LEHRER: You mean you still could set up a situation where the endowment is fighting with the trust, which is fighting with PBS and also with NPR on the radio side: same thing, is what you`re suggesting, the possibility of that.
VAN DEERLIN: Sometimes, Jim, merely changing the name isn`t enough.
LEHRER: All right; thank you, Congressman. Robin?
MacNEIL: Public broadcasting, as Jim indicated at the beginning, has never been short of critics, constructive and otherwise. One of the liveliest is Marvin Kitman, TV writer for the Long Island daily newspaper News day. Mr. Kitman, do you think the Carnegie report published today hits tEe right problems?
MARVIN KITMAN: Well, certainly it`s very encouraging that they recognize that money is a major problem. Public television has been obsessed with the finding of money all these years.I particularly approve of the idea of having commercial broadcasting help pay for television. I was a little discouraged to see that they`re discussing this spectrum fee; I don`t think anybody`s going to know what that actually means, and I personally feel that commercial television has been getting a free ride all these years and not only should they start paying for public television now, I believe they should start paying retroactively. I believe they should be taxed all the way back twenty-five years, at least, for reparations to the American people; they`ve really committed crimes against the people. However, the Carnegie report doesn`t specifically mention how much we`re going to be taxing them...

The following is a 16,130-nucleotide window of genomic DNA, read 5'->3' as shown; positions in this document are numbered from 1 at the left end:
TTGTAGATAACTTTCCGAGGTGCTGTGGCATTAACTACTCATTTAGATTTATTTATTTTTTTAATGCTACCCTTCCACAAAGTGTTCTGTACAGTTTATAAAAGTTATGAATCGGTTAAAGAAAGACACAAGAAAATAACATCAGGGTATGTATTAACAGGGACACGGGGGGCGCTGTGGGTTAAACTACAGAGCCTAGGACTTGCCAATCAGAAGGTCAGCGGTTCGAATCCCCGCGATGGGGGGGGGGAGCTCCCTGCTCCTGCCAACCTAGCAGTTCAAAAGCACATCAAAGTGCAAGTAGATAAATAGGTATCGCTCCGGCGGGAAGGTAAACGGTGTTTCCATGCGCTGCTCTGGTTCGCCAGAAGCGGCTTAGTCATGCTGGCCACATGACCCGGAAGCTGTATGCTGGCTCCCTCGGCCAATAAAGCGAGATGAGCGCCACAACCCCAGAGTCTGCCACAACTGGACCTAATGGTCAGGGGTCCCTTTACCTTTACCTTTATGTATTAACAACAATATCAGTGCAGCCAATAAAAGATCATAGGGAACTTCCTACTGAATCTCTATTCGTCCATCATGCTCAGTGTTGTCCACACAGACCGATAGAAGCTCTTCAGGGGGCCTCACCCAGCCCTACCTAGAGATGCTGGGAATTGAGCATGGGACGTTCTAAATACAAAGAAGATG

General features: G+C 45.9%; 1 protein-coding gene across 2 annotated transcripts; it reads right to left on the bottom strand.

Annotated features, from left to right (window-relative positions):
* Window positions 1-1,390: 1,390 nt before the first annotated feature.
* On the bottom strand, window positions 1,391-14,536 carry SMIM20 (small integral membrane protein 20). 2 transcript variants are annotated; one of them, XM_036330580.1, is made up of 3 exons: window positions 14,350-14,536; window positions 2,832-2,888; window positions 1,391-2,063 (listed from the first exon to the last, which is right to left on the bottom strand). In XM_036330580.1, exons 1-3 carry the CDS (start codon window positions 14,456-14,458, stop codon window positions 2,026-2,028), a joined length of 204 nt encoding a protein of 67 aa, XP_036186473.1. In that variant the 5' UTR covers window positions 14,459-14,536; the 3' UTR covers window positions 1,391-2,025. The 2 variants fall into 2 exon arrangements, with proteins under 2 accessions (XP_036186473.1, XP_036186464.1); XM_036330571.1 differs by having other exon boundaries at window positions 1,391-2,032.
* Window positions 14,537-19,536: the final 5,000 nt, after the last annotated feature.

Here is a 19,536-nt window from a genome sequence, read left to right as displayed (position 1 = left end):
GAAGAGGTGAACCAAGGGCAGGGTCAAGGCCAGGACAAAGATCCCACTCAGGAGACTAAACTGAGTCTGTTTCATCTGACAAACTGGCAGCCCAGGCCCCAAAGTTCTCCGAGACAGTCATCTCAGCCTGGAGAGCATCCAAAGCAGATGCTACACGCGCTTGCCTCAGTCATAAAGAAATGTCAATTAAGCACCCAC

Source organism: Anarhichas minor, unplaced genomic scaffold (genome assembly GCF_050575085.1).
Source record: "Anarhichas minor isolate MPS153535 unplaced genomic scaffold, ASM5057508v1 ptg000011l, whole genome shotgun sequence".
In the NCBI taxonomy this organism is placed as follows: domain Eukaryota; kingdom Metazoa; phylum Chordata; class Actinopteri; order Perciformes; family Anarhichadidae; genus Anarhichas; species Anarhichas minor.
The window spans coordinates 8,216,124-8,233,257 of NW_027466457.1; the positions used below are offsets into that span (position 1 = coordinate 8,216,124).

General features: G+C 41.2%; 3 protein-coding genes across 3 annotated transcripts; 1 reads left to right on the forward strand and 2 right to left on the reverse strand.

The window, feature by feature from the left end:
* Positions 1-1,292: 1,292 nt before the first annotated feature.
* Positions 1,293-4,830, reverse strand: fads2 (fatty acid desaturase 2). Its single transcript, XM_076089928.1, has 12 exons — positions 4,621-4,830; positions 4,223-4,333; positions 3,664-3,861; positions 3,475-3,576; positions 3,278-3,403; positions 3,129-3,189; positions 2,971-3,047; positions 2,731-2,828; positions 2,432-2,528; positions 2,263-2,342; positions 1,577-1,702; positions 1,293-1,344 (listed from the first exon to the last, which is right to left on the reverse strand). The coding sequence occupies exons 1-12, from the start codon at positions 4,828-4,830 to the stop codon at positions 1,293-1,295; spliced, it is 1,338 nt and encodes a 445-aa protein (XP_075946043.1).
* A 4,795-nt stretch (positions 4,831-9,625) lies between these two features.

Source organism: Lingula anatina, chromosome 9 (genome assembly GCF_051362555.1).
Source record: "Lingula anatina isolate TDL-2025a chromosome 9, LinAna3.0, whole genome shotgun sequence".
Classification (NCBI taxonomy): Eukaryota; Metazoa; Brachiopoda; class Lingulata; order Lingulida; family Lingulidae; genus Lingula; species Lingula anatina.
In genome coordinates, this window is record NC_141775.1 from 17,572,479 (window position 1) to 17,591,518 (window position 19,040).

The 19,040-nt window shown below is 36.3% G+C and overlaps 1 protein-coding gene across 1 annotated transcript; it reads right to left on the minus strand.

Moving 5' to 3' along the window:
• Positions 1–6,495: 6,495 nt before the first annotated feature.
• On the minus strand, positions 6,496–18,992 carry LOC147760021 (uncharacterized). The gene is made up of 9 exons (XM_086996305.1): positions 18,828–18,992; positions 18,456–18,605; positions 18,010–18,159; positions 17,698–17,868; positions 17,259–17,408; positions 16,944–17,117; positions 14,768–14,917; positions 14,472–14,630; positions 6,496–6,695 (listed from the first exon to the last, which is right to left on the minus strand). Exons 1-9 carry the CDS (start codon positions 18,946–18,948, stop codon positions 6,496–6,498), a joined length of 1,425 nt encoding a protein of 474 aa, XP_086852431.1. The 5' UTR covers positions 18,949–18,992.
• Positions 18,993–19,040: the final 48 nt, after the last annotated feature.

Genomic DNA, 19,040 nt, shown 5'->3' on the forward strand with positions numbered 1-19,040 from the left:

MacNEIL: We heard a suggested figure of $150 million a year, possibly.
KITMAN: Well, I think that`s quite kind. I think the profits that have come out of commercial broadcasting with our public`s airwaves have been gross, if not obscene, over the last twenty-five years.
MacNEIL: Will more money solve the problems, as you see the problems?
KITMAN: Well, that`s the second basic problem. I don`t think money is the complete solution. Basically we have a problem where in the past ten years people in public television have not been learning the skills of making programs to any great extent; they`ve been so obsessed with raising money that if you just give them more money now, I don`t think they`ll know any better how to make programs, so I`m really alarmed at the prospect of just giving them money. I expect there`ll be an increase of trips to England, for example, to see what`s on television. So it`s kind of a built-in problem. Also, this establishment of the new entity, the trust fund or cartel or whatever it`s called, is going to create a problem because everybody now in public television, all the rival bureaucracies, are going to want to get into this trust; and I have a feeling it`s going to be the beginning of a hundred years` war of all the different factions fighting to get into the trust. I`ve seen many worried faces in public television today. It`s like D-day out there.
MacNEIL: What about the suggestion that the commission makes that by creating the public trust and having it appointed in a different way -- selected from a group of people not just political appointees -- it would make it more insulated and would create the kind of atmosphere that...